And it's much harder for troubled borrowers to get a deal that permanently lowers their mortgage payments. The Hope Now Alliance of mortgage lenders and servicers, including Citigroup (C, Fortune 500), Bank of America (BOA) and J.P. Morgan (JPM, Fortune 500), says it has kept over one million borrowers out of foreclosure since July. But only about one quarter of them - 278,000 - have actually had the terms of their mortgages modified.

Faith Schwartz, Hope Now's Executive Director, says the number of loan modifications is increasing. But she admits the vast majority are not getting their payments reduced. "If it's appropriate, they are," she said. "The key here is that it's between the servicer and the borrower. Every circumstance is different."

Working out a new loan has also been a struggle for Odelle Boykin, a Connecticut home health care worker who housing advocates claim is a victim of a predatory lending.

Boykin says her mortgage broker promised her when she refinanced two years ago at a teaser rate she could afford that she could refinance again when the payments went up. She says when the loan was about to reset in October, with payments shooting up from $1,431 to $1,702 a month, she contacted the servicer, Fremont Investment & Loan, but the company told her it no longer handled refinancing. The payment is set to go up again next month.

"She was basically deceived," said Karen Nigol of the Housing Education Resource Center in Hartford. According to Nigol, Boykin would not have been able to afford the loan without earning more income than she did at the time of the loan application. Nigol says the mortgage broker listed Boykin as his employee on the application, even though she was unemployed.

"In fact, he said to her, 'Congratulations, you now work for me,' and put down an additional amount of income that really wasn't true," Nigol said.

Boykin, like Cruz, took money out of her house to pay bills or make improvements, but unlike many other homeowners in distress, both of their houses are still worth more than the amount they have borrowed.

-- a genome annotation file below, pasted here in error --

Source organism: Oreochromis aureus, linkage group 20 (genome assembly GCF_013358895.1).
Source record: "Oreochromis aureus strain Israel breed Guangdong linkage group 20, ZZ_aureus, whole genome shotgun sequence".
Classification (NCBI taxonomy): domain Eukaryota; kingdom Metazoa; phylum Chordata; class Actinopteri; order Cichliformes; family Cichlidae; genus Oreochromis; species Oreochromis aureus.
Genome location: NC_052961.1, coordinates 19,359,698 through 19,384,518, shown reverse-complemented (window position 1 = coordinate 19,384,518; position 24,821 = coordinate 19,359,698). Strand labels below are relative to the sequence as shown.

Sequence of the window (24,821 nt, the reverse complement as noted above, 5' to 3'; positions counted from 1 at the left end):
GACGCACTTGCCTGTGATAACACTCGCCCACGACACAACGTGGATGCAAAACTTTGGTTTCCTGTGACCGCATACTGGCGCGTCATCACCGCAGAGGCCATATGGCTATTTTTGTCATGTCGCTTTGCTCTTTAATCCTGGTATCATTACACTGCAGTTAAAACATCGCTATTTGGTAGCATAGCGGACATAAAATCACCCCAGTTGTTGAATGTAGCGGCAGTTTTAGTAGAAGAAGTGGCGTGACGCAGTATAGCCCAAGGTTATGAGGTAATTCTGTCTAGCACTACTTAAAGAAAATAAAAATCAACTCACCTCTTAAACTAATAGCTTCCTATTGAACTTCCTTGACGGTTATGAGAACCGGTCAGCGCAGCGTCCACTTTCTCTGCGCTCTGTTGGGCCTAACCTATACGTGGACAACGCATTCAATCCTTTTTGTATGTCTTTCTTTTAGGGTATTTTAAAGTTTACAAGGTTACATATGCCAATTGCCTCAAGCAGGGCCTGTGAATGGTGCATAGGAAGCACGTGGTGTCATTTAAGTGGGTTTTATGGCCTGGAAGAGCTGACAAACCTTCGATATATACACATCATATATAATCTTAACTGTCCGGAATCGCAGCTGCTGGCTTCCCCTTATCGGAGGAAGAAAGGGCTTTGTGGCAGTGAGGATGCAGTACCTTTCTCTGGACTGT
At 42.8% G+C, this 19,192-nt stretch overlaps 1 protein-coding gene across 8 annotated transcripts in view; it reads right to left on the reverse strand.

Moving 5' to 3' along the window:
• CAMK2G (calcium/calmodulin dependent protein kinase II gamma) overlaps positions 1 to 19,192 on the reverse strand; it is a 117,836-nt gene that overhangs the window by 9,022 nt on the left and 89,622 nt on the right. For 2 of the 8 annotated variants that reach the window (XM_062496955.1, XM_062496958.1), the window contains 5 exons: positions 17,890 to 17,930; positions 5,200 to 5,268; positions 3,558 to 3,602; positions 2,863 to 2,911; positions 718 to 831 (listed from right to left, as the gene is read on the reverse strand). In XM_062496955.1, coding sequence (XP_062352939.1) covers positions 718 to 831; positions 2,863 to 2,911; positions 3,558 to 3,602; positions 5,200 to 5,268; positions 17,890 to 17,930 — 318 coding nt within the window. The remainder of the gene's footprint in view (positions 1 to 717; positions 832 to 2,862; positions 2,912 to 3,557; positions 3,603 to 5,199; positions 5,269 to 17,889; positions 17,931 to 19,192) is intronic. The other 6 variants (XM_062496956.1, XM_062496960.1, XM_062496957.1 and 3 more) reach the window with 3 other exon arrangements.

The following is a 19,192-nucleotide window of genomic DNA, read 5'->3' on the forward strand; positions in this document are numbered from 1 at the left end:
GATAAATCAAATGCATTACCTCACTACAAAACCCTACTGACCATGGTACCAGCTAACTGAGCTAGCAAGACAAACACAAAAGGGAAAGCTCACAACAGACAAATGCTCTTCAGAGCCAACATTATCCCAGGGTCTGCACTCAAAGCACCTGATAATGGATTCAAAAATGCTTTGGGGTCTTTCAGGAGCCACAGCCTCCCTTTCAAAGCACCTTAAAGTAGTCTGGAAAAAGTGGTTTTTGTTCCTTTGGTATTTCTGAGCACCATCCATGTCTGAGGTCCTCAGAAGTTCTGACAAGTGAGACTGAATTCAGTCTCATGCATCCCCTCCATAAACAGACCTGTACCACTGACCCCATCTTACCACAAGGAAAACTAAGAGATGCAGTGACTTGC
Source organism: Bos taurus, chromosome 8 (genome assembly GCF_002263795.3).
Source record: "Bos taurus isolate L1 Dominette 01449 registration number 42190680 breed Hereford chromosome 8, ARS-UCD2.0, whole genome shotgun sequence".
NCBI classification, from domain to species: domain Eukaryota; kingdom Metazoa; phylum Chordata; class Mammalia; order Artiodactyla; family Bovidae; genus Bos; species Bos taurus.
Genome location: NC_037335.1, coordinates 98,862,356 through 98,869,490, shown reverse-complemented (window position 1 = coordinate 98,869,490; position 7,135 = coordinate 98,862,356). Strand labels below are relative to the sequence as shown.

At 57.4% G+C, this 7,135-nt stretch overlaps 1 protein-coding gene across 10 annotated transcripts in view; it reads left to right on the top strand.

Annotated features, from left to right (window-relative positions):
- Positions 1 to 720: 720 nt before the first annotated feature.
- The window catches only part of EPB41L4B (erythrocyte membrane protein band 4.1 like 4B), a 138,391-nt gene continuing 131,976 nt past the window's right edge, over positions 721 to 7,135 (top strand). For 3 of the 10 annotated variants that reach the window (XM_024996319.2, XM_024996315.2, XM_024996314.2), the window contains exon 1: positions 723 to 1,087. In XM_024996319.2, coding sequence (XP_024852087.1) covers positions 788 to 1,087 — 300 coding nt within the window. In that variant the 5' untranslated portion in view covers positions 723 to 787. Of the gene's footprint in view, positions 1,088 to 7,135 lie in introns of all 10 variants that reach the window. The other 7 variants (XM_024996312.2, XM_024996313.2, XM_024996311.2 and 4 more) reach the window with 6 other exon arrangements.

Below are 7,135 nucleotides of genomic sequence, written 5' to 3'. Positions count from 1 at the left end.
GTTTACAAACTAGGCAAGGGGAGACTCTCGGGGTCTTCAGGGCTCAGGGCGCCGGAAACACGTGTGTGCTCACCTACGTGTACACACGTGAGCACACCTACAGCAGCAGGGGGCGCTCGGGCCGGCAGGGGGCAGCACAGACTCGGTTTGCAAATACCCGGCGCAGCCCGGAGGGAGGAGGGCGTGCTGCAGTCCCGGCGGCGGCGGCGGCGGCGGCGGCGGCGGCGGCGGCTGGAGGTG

Nigol says Boykin continued to pay each month at the lower rate of $1,431, but the servicer wouldn't accept her checks. "I just paid the regular amount and they weren't really satisfied with that because they kept asking for the higher amount," according to Boykin.

She then stopped paying, and is now being threatened with foreclosure.

A spokesman for Fremont, which services Boykin's loan, did not address the specific allegation that the mortgage broker had falsely reported Boykin's income on the loan application. Boykin never received a full copy of the loan application. The spokesman told CNN the company has forwarded her a proposed modification program and "...will be following up on the efforts made to reach the borrower directly to discuss the problem."

Cruz's loan servicer, America's Servicing Company, is owned by Wells Fargo (WFG) and said in a statement it "...cannot share specific customer loan information with anyone other than the customer. For the past several months, we have attempted to reach out to Mr. and Mrs. Cruz in an effort to resolve their situation, but have not had success in making contact with them."

With an apparent stalemate between lenders and borrowers, will people be forced to go into foreclosure or even to just walk away?

"Yes," said Connecticut Fair Housing's Erin Kemple. "The simple answer is yes." To top of page